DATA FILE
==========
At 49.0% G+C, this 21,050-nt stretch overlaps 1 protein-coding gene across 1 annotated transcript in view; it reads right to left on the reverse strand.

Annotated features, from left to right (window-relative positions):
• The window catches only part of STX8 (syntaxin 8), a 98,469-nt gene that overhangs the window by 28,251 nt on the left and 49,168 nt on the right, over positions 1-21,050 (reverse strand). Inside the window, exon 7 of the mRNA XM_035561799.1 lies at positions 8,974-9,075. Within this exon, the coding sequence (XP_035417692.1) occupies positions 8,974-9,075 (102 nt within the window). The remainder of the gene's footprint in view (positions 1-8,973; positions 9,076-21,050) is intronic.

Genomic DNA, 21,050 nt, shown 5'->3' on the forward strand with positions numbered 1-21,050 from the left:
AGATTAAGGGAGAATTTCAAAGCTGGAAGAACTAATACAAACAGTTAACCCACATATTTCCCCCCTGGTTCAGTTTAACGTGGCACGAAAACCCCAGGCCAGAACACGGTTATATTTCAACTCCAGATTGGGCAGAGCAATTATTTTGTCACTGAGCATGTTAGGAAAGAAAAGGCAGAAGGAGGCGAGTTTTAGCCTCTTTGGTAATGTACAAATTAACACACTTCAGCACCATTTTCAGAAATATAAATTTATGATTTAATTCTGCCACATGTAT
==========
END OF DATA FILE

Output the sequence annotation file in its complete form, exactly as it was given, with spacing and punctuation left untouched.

At 49.0% G+C, this 21,050-nt stretch overlaps 1 protein-coding gene across 1 annotated transcript in view; it reads right to left on the reverse strand.

Annotated features, from left to right (window-relative positions):
• The window catches only part of STX8 (syntaxin 8), a 98,469-nt gene that overhangs the window by 28,251 nt on the left and 49,168 nt on the right, over positions 1-21,050 (reverse strand). Inside the window, exon 7 of the mRNA XM_035561799.1 lies at positions 8,974-9,075. Within this exon, the coding sequence (XP_035417692.1) occupies positions 8,974-9,075 (102 nt within the window). The remainder of the gene's footprint in view (positions 1-8,973; positions 9,076-21,050) is intronic.

Genomic DNA, 21,050 nt, shown 5'->3' on the forward strand with positions numbered 1-21,050 from the left:
AGATTAAGGGAGAATTTCAAAGCTGGAAGAACTAATACAAACAGTTAACCCACATATTTCCCCCCTGGTTCAGTTTAACGTGGCACGAAAACCCCAGGCCAGAACACGGTTATATTTCAACTCCAGATTGGGCAGAGCAATTATTTTGTCACTGAGCATGTTAGGAAAGAAAAGGCAGAAGGAGGCGAGTTTTAGCCTCTTTGGTAATGTACAAATTAACACACTTCAGCACCATTTTCAGAAATATAAATTTATGATTTAATTCTGCCACATGTAT